The Occasional Movie Review
I had very low expectations for J. Edgar going into it. My experiences with Leo DiCaprio films have been shaky at best–he was good in The Aviator as Howard Hughes, seemed flat and almost emotionless in Gatsby, really good in Catch Me If You Can, and flat in Inception. But you also need to realize it was one of those movies that I’d sort of decided I wanted to see, but never went out of my way to put it on my list in Netflix or see it in the theatre. Instead, I noticed it was coming up on HBO, so I recorded it.
I was very impressed with his performance–easily one of the best of his career. And, as an aside, the makeup artist who aged him needs a huge award if they didn’t already win one.
There isn’t much to say about the plot here: it’s the story of J. Edgar Hoover’s meteoric rise to director of the FBI and how he worked to grow, solidify, and protect the bureau from all threats he perceived, whether they were real or not. It goes into his personal life and persona a great deal without ever going over the top with the rumors that have swirled around him. And it focuses particularly on his relationships with his mother and Clyde Tolson, his long-time companion and assistant director of the FBI.
The story is told as an autobiography, as Hoover calls in Agent Smith to basically take dictation from Hoover and write what Hoover insists is a history of the organization and beginnings of the FBI, so that a grateful nation could know the true story.
For the first part of the movie, it gets confusing, jumping back and forth into different eras of Hoover’s life to tell the stories that he deemed important, but once you got the hang of things and what the stories and times were, it became a lot easier to handle. Though, it dawned on me that I’d seen this same treatment, in almost the identical style once before: in Bird. A quick IMDB search told me what I didn’t realize: this film and the docudrama about jazz great Charlie Parker were directed by Clint Eastwood.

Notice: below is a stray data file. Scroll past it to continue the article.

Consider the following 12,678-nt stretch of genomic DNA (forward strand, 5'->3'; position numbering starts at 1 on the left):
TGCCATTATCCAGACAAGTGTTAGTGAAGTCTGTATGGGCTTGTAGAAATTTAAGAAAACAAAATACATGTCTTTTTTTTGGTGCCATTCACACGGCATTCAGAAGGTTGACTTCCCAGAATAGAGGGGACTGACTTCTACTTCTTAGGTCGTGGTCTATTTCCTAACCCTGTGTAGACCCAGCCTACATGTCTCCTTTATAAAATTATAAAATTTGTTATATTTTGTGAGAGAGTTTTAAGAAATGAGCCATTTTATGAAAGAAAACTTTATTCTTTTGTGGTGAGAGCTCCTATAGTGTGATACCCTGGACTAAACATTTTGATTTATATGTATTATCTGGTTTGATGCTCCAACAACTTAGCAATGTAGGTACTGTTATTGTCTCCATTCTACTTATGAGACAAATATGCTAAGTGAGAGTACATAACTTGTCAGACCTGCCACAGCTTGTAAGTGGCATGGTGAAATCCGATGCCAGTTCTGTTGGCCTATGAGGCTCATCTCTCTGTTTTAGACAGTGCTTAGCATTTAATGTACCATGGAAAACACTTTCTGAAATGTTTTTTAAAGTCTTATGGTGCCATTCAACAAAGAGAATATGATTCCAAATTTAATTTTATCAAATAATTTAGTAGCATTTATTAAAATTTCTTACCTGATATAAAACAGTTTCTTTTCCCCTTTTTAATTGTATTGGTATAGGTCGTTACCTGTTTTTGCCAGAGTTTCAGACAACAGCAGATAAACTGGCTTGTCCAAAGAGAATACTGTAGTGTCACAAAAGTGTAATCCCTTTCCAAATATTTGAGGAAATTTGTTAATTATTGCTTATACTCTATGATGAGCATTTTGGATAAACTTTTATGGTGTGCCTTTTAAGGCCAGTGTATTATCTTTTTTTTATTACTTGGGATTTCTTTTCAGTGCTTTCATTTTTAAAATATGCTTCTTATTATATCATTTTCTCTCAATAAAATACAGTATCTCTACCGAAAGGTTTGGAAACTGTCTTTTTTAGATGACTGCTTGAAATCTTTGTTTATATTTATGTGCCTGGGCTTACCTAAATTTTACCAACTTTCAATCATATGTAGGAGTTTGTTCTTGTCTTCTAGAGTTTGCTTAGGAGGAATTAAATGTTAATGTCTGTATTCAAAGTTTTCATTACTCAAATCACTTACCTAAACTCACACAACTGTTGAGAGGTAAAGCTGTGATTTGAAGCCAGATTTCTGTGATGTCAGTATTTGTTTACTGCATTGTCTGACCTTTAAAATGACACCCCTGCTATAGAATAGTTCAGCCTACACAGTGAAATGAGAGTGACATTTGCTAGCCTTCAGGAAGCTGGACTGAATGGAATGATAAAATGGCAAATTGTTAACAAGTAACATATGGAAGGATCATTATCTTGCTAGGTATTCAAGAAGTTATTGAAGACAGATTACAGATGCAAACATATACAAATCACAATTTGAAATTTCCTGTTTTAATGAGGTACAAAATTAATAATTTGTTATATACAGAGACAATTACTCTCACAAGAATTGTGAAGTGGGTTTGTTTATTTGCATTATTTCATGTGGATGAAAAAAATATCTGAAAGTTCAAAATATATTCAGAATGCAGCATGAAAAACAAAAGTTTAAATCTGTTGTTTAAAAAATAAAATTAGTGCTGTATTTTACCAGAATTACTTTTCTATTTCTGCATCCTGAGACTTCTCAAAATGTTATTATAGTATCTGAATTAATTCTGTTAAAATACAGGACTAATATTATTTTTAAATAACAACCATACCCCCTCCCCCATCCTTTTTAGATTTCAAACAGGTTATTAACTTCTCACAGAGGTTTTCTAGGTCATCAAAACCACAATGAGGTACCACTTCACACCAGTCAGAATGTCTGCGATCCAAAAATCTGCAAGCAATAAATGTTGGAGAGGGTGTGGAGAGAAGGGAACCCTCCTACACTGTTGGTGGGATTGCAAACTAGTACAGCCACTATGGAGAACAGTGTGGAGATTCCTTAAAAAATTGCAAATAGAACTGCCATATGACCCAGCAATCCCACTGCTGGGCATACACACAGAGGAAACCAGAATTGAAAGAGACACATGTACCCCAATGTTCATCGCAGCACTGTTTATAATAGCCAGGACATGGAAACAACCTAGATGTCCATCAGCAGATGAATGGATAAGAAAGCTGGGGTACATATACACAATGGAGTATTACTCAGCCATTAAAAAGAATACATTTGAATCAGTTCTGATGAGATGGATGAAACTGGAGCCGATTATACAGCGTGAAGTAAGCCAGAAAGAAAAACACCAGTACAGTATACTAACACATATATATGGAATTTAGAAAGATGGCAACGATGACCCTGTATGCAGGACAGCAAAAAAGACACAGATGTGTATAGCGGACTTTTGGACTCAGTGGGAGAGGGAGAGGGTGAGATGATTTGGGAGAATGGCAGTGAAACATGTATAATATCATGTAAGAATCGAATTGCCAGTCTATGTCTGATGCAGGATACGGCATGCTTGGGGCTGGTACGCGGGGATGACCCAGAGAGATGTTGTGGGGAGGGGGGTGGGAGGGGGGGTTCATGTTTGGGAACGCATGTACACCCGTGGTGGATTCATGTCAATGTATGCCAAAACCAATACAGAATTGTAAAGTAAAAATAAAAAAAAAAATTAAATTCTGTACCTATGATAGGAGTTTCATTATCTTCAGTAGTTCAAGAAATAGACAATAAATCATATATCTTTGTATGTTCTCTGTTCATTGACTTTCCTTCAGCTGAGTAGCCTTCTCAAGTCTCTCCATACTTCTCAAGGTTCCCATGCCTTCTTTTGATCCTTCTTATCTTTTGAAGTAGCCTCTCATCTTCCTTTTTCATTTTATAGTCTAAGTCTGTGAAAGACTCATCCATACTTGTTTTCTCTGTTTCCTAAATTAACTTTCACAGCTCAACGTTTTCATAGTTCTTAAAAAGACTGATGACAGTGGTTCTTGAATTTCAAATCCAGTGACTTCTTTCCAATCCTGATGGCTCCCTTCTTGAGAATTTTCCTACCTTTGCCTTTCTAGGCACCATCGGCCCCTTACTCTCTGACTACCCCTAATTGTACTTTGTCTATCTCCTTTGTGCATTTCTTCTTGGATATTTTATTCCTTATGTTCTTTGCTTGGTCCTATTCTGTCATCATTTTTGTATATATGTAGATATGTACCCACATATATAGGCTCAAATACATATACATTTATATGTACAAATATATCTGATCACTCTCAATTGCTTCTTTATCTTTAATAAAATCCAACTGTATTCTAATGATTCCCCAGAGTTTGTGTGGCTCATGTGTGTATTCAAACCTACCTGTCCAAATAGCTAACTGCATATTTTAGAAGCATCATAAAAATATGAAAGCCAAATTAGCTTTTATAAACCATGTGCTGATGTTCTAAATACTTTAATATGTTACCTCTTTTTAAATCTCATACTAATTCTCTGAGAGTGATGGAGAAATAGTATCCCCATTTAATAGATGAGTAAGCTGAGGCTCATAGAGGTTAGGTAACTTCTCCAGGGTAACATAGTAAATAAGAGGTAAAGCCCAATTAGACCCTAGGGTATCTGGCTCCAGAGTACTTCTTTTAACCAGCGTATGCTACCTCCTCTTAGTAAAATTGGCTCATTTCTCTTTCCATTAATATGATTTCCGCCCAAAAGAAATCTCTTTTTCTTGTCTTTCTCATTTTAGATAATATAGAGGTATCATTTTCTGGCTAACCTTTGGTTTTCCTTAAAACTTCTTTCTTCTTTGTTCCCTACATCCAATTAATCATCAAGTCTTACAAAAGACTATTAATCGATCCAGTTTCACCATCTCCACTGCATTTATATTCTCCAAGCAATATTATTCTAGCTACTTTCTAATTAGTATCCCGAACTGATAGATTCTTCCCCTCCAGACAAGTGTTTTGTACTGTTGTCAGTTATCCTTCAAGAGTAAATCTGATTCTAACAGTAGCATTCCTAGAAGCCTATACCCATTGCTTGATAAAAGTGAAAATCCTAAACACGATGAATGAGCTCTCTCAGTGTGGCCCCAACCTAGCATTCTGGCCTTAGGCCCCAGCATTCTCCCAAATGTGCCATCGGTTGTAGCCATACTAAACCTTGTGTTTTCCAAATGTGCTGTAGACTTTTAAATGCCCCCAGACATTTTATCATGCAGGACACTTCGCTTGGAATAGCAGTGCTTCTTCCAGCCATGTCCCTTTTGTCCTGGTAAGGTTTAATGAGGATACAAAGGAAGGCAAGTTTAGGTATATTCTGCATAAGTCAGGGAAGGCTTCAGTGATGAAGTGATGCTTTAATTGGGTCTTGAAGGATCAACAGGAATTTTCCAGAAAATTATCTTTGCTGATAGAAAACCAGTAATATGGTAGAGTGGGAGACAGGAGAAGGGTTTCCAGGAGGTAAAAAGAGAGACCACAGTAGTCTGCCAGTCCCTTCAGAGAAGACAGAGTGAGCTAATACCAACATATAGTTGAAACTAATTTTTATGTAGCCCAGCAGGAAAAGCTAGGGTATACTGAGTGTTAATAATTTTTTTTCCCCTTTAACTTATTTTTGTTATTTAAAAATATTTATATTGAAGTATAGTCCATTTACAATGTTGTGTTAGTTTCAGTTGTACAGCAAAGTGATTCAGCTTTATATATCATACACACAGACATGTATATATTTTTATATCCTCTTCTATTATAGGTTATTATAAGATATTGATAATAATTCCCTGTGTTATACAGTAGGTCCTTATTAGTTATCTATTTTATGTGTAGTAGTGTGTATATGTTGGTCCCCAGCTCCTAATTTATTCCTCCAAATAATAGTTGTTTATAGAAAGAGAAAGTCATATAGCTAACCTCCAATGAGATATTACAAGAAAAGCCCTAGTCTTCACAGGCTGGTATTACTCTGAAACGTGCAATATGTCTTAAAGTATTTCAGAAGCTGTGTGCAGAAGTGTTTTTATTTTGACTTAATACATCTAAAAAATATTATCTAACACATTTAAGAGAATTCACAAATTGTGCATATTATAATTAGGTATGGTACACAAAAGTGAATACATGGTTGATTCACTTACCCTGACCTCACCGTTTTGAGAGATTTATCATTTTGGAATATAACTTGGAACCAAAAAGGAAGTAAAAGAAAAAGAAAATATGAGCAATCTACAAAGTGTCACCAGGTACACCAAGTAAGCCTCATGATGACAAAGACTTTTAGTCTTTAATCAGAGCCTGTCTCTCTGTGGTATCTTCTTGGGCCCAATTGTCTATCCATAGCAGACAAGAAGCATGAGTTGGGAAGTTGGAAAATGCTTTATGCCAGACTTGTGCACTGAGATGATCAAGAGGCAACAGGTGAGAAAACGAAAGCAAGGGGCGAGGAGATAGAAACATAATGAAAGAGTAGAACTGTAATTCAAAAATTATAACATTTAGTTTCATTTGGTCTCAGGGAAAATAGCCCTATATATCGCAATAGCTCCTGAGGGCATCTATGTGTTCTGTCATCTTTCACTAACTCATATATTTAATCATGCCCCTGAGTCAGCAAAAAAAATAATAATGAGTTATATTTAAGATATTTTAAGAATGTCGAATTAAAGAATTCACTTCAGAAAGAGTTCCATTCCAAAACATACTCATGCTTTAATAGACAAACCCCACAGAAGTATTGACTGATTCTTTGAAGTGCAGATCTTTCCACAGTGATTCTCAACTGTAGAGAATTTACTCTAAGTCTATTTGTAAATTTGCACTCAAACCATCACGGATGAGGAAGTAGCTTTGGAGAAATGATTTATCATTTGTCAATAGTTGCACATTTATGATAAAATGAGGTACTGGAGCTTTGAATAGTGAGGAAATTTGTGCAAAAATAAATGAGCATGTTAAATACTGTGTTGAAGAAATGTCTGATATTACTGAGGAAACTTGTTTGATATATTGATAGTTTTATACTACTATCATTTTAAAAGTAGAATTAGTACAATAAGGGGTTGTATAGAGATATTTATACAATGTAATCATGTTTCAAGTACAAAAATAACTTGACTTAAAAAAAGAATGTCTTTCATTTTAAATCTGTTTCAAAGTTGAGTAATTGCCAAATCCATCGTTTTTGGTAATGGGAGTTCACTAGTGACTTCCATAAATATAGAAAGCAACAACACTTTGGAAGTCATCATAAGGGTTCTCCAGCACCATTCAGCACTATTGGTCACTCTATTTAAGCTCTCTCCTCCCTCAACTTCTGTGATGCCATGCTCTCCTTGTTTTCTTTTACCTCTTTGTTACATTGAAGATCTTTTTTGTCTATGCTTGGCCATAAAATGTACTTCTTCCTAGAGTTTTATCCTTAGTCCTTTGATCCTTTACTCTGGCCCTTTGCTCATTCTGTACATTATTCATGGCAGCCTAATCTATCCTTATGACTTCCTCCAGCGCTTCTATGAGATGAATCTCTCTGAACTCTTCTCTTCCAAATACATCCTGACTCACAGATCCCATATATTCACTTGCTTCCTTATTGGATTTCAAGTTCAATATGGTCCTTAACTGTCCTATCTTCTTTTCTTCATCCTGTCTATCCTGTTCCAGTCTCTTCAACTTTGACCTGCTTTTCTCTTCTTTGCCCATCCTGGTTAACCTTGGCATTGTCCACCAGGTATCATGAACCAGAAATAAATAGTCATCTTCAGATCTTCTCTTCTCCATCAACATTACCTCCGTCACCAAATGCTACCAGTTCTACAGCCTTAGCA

It’s a really done story and acting job to successfully illustrate how Hoover had always been insecure and dominated by his mother, and how he was really successful at appearing powerful while still being a bit unhinged deep down. He learned early on how appearance could make or break a career like his, and he continued living into that belief for his entire life.
By the end of the movie, you don’t really like Hoover, but you’re not completely angered by his actions, either. For a while, it’s obvious he did what needed to be done to start the FBI in a nation that was being overrun by gangs and other interstate crimes. But then his own paranoia takes over and he begins collecting information for his secret files–long rumored, but only proven through small collections of information, misfiled through the years.
If you’re the sort who goes for a really well done docudrama, doesn’t need action or tension or any other plot devices than seeing how a man’s life turns out, then definitely check out this movie. Four out of five stars.
See you tomorrow.